Comment by Bill Haines | July 22, 2008 | Reply

  7. Hey Bill!

    “…as between (a) the competent or skilful application of principles (in the effort to adhere to them) and (b) the competent or skilful application of terms (in the effort to exemplify them), one might tend to think especially of the former as happening in large part by way of inferences or arguments, connecting the principles to other articulated sentences.”

    Right; that’s what I was thinking of as somewhat inaccurate in terms of what really goes on in principle application. The idea is that we move from more general ethical principles, I take it, through some more particular premises, to a conclusion about how–or even whether–the general principle applies to a particular situation. But I’m not sure that’s how things usually work.

    My thought is that it’s less discursive and more involved with some quasi-perception of “fit” between the principle and the situation. Or, I suppose I would accept the idea that even if such bridging(?) premises are involved, the judgment about the particular case at hand is some quasi-perceptual or “skillful perceptual” one. (Isn’t this roughly Aristotle’s view?) So, take an aesthetic judgment example as the model. Suppose I’m a beer expert (snob?) and I accept as a general principle that a pale ale should be moderately to aggressively “hoppy.” Still, in order to judge that the pale ale in front of me accords with that principle, I have to have a good, acquired sense of how that range of hoppiness tastes. A more Aristotelian example would be in being able to judge that a particular activity is excessively daring and hence not so much courageous as rash (any number of other judgments of “the mean” would require the same kind of quasi-perceptual skill). Finally, here’s an oft-quoted Mencius passage (from 4A17) that provides a similar example (Legge trans.):

    離婁上: 淳于髡曰:“男女授受不親,禮與?”
    Chun Yu Kun said, ‘Is it the rule that males and females shall not allow their hands to touch in giving or receiving anything?’

    孟子曰:“禮也。”
    Mencius replied, ‘It is the rule.’

    曰:“嫂溺則援之以手乎?”
    Kun asked, ‘If a man’s sister-in-law be drowning, shall he rescue her with his hand?’

    曰:“嫂溺不援,是豺狼也。男女授受不親,禮也;嫂溺援之以手者,權也。”
    Mencius said, ‘He who would not so rescue the drowning woman is a wolf. For males and females not to allow their hands to touch in giving and receiving is the general rule; when a sister-in-law is drowning, to rescue her with the hand is a peculiar exigency.’

    In the Mencius example, what looks like either concept-mastery (of li “ritual piety” ) or principle application (of the rule that men and women should not touch hands while exchanging things ), relies on a quasi-perceptual judgment of how the concept fits or how/whether the rule applies in the situation.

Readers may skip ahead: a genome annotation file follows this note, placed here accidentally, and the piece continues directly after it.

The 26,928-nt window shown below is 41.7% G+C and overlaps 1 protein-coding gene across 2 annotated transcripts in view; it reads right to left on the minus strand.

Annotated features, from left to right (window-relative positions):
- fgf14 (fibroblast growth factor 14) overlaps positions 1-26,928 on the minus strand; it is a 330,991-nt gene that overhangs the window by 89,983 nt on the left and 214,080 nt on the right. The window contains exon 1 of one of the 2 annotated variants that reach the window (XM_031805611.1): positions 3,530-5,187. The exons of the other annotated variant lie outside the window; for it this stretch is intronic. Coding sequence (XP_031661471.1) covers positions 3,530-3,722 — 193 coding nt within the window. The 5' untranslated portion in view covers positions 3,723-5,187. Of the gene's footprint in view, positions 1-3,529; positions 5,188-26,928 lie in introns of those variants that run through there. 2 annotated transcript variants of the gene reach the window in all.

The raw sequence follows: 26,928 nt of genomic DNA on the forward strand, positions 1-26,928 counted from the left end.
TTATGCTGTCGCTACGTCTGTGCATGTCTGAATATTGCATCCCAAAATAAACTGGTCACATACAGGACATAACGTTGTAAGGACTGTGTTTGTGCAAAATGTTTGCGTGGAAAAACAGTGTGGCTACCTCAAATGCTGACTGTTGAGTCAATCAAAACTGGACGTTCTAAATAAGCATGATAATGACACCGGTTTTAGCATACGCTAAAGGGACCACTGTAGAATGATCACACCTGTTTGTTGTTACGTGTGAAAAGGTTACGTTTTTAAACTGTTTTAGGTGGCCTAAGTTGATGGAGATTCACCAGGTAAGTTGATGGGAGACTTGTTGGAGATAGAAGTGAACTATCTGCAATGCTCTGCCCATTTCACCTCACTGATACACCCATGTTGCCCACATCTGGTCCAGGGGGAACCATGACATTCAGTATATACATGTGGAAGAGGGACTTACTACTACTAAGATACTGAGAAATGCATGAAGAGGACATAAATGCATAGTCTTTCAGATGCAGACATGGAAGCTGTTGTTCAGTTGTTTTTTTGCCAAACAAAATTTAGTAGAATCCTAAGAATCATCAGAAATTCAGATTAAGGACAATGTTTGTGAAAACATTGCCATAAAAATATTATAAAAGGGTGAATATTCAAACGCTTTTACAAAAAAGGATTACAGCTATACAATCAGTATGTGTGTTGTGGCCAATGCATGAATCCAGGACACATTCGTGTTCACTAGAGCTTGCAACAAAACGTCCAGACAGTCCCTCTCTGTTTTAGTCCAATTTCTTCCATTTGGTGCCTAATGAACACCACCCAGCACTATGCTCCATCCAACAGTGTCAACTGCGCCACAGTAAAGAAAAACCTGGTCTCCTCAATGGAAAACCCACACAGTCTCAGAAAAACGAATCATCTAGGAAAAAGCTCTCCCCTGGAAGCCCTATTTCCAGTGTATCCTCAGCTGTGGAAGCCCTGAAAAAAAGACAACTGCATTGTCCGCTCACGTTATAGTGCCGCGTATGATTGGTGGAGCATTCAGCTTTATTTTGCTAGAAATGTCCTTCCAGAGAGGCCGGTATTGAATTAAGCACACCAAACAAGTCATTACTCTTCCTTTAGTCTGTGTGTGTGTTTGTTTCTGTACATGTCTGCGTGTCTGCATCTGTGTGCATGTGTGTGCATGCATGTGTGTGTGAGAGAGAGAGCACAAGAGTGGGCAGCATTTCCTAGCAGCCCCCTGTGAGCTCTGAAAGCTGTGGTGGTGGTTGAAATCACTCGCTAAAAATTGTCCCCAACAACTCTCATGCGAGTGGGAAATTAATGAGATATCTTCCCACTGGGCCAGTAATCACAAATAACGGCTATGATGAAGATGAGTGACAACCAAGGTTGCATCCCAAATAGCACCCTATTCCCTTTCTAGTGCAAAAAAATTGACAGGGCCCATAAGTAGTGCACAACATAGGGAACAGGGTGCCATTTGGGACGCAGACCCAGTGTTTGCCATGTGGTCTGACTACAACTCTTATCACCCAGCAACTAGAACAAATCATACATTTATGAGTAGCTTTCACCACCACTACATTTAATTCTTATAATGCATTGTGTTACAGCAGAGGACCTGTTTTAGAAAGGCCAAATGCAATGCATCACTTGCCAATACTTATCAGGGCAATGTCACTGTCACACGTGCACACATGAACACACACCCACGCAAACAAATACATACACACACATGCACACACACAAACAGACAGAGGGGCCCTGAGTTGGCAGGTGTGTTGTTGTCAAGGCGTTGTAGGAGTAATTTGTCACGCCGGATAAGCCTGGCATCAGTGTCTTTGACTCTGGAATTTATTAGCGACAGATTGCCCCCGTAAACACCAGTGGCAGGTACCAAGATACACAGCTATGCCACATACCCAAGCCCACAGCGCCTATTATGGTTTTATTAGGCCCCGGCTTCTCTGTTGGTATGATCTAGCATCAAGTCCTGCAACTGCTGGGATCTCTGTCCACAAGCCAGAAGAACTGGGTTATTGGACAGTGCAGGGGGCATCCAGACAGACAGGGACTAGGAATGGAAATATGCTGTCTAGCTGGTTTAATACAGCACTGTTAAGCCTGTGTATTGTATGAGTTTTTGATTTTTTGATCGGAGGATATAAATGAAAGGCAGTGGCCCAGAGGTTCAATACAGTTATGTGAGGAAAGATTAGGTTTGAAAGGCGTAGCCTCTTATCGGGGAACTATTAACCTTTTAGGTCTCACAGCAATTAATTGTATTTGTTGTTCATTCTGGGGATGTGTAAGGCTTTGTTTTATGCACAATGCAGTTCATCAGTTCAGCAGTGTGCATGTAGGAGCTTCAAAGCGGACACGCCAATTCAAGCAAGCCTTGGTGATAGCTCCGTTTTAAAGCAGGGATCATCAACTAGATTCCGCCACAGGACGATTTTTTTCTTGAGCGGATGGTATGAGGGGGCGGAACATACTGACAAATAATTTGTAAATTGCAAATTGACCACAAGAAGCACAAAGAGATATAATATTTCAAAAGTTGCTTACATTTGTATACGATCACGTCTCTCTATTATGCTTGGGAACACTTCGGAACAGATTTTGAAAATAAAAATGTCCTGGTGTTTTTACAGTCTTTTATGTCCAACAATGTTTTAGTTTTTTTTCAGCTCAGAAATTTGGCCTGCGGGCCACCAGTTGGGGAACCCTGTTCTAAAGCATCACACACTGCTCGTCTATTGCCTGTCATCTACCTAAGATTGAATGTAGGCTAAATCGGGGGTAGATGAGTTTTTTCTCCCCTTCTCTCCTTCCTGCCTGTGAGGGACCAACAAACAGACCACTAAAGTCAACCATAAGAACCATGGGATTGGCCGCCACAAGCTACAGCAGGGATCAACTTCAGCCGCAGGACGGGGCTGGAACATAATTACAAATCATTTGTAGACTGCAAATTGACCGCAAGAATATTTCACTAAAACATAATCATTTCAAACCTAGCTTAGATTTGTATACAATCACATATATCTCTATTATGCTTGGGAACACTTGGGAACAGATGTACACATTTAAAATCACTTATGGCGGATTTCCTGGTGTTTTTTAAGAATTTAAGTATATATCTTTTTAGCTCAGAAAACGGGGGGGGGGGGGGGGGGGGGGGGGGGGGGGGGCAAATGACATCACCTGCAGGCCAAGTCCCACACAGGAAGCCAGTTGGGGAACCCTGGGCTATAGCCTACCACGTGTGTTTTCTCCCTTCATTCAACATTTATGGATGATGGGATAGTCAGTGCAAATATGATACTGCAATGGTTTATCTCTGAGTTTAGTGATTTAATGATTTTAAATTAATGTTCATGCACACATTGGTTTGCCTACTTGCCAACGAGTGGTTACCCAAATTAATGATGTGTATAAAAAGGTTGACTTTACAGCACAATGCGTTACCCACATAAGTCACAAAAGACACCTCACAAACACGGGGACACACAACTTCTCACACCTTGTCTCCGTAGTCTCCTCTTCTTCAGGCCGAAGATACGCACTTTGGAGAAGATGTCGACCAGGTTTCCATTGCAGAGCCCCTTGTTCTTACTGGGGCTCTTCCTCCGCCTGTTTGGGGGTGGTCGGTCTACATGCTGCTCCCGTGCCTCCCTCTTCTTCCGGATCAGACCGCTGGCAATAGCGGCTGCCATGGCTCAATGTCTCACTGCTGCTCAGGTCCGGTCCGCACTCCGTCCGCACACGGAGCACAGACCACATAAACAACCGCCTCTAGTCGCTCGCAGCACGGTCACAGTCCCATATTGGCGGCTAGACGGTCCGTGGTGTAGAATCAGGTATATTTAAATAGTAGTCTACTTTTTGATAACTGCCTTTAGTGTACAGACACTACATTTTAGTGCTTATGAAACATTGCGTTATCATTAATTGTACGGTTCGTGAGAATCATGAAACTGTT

So, I think there is much more that is the same between principle and concept application than is different. And I think what ties them together is this sort of perceptual or quasi-perceptual judgment of fit that is skill-like.

    I hope that hasn’t mashed together too much, too quickly; help me out if so…

    Comment by Manyul Im | July 22, 2008 | Reply

  8. Hoppiness!

    I agree that if the rule in question is a simple one that basically just endorses some named virtue such as honesty or li, there will be no cognitive or other difference to speak of between trying to follow the rule and trying to have the named virtue.

    The more interesting kind of case is e.g. “the rule that men and women should not touch hands while exchanging things,” as you say. I think for most cases this formula probably succeeds in articulating the rule well enough that one can use the formula along with other fairly plainly true sentences to reason verbally to correct applications. I think hard cases such as the one you review form a small periphery, for that formula. Of course one has to use judgment not only to apply that rule of li in hard cases but also to decide which cases are hard. In applying the rule by way of the formula, logic is commonly reliable but never a guarantee.

    But there seems to be no ready slot for logic in the “skilful application of terms” picture.

    Different kinds of ethicist seem to have different kinds of views about how much of a logical/verbal core (nexus?) there can be to practical thought or to moral philosophy. Virtue theorists on the whole seem pessimistic, except maybe for Thomists (and except for the verbal business of defending against other philosophers). Bentham seems rather optimistic.

    I think you’re right to point to the rules in the Books of Ritual as not fitting the skilly flowy picture of early Chinese thought. These books seem to reflect heroic efforts in the opposite direction.

    It’s probably obscure why I’m worrying above about skills v. dispositions. I’m not sure my worry involves any objection to you. The worry is that thinking of ethical thinking mainly in terms of skills is presumably thinking only about part of ethical thinking, a part I think it’s a little unnatural to separate from the rest. For rules, the idea would be that one is already committed to following the rule, so that the part of ethical thinking that remains to be done is only thinking about how to follow the rule.